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Parents, Grandparents Disagree
On Importance of School

QUESTION: My ex-daughter-in-law gives "lip service" to the importance of education, but is lax about sending my two grandchildren to school. They are out a lot for illness, but when that happens, they are always going somewhere. I believe if the children are sick they should stay at home ... not go to McDonald's or Burger King. They are 9 and 11. It worries me that they aren't taking school seriously.

ANSWER: Your situation is a difficult one and needs to be handled with great sensitivity. You are a concerned grandparent. Grandparents sometimes have a vantage point beyond the younger generation because they enjoy less pressure in their role and can see a larger perspective. No doubt your views hold some validity. Still, your observations might benefit from a bit of research to confirm the conclusions you have drawn.

Talk with your grandchildren about their school activities. Find out how they are doing in school, what activities they enjoy, and how often they miss school.

Approach your ex-daughter-in-law with curiosity and warmth, rather than judgment. She will pick up the meaning of your tone more than your words. So you may need to search yourself for the positive ways she nurtures her children before engaging in a dialogue about their education. Once you develop a rapport, start with your shared belief that education IS important. Direct the conversation towards the children. Ask how they are doing in school. Find out what subjects are their favorites and which areas are difficult. Steer the conversation in the direction of what can be done to either support or develop their academic pursuits.

If your grandchildren are performing well at school, your perspective may change. If they are doing poorly or having difficulties, your discussion could prove helpful. If you are right to assume that illnesses are preventing them from learning due to absences, offer a helping hand, rather than criticism. It is possible, too, that your ex-daughter-in-law is struggling with single motherhood and would accept some helpful suggestions if they are not aimed at criticizing her. Establish yourself as a potential resource. (Perhaps you could be available to help by bringing over meals, to decrease a reliance on fast food!) Bring up your concerns only after you have communicated a positive intent to help and made some efforts to show your willingness to get involved. But use a soft approach, rather than a harsh one.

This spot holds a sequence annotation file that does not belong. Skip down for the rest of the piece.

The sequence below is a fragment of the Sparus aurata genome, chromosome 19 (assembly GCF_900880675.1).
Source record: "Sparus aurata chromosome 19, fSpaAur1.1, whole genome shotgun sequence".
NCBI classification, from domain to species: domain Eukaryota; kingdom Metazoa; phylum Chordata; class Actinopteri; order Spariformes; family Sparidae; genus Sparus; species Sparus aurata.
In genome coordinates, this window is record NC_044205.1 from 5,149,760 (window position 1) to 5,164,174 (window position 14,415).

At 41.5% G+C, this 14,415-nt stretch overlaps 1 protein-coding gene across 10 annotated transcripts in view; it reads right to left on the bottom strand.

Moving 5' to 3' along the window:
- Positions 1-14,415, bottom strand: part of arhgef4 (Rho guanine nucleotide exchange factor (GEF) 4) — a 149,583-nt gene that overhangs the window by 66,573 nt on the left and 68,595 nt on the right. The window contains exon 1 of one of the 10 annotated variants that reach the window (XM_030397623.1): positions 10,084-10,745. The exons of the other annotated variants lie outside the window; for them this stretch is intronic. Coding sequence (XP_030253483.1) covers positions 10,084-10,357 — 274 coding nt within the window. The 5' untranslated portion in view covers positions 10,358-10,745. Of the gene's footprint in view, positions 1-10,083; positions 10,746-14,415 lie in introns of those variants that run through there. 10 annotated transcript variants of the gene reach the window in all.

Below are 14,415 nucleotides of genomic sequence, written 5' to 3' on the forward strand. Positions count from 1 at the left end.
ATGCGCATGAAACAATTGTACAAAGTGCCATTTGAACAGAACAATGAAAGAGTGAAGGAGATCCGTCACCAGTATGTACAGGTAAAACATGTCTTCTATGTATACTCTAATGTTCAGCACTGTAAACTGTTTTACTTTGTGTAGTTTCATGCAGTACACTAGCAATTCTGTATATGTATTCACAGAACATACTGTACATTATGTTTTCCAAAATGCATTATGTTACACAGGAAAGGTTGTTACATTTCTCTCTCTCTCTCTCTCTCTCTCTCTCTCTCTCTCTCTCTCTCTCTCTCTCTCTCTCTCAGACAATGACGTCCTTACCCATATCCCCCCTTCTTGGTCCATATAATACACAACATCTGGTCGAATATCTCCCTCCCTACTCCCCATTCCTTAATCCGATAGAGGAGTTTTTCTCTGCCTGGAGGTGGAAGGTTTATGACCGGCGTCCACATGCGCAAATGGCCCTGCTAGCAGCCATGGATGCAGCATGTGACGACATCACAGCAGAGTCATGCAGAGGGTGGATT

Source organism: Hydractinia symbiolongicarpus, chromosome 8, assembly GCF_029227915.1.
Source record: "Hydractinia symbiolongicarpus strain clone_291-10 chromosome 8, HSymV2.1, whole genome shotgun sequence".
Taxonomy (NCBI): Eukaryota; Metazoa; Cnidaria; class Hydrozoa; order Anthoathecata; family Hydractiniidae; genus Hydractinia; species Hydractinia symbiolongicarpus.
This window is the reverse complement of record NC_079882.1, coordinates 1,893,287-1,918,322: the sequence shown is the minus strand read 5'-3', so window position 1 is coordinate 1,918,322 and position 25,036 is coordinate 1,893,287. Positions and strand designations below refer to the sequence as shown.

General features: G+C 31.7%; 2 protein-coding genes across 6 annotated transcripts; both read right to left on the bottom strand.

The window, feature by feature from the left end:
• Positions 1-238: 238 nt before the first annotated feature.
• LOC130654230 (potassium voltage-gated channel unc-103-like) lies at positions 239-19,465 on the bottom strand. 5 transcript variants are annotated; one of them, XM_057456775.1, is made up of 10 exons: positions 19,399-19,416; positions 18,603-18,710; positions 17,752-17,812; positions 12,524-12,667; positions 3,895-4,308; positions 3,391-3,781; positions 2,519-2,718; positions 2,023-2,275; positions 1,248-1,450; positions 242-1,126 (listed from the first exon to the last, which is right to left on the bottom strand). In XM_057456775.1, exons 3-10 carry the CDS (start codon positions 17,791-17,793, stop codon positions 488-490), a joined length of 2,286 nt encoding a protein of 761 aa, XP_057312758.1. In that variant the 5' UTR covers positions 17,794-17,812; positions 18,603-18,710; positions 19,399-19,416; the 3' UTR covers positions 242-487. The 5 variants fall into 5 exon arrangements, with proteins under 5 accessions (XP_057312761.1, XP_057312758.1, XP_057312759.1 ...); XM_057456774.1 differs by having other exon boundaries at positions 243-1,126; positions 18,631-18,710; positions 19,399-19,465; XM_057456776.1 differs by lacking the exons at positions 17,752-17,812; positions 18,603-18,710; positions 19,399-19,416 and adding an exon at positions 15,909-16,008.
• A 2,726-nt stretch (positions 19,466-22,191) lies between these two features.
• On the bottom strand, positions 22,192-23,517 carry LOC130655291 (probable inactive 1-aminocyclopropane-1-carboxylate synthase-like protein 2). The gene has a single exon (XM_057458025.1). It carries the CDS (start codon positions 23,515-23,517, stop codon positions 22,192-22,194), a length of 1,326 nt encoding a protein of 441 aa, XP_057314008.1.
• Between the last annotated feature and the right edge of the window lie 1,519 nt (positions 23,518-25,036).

Do not underestimate your influence as a grandparent. Let your grandchildren know the value of education and help steer them towards educational activities. For example, the birthday gifts you buy can serve educational needs. And paying for special classes or tutoring can make a big difference in a child's perceptions about education and improve academic performance. Spend time with your grandchildren individually, if possible. If you are at a great distance, develop email or other communication to create an ongoing dialogue with them. Offer your help by having a relationship with them that allows you to pass on your values by discussing the opportunities open to them with an education. A grandparent can motivate ... and inspire!

Express your concerns with a genuine intent to involve yourself in the solution. Remember, one person can make a difference in a child's life. That person can be a parent, a grandparent, an aunt, an uncle, a teacher, or a friend who has the child's best interests at heart and believes in that child. That is why so many successful adults answer the question "Who was the biggest influence in your life?" with "My grandmother!" or "My grandfather!"

Gayle Peterson, MSSW, LCSW, PhD is a family therapist specializing in prenatal and family development. She trains professionals in her prenatal counseling model and is the author of An Easier Childbirth, Birthing Normally and her latest book, Making Healthy Families. Her articles on family relationships appear in professional journals and she is an oft-quoted expert in popular magazines such as Woman's Day, Mothering and Parenting. . She also serves on the advisory board for Fit Pregnancy Magazine.

Dr. Gayle Peterson has written family columns for ParentsPlace.com, igrandparents.com, the Bay Area's Parents Press newspaper and the Sierra Foothill's Family Post. She has also hosted a live radio show, "Ask Dr. Gayle" on www.ivillage.com, answering questions on family relationships and parenting. Dr. Peterson has appeared on numerous radio and television interviews including Canadian broadcast as a family and communications expert in the twelve part documentary "Baby's Best Chance". She is former clinical director of the Holistic Health Program at John F. Kennedy University in Northern California and adjunct faculty at the California Institute for Integral Studies in San Francisco. A national public speaker on women's issues and family development, Gayle Peterson practices psychotherapy in Oakland, California and Nevada City, California. She also offers an online certification training program in Prenatal Counseling and Birth Hypnosis. Gayle and is a wife, mother of two adult children and a proud grandmother of three lively boys and one sparkling granddaughter.

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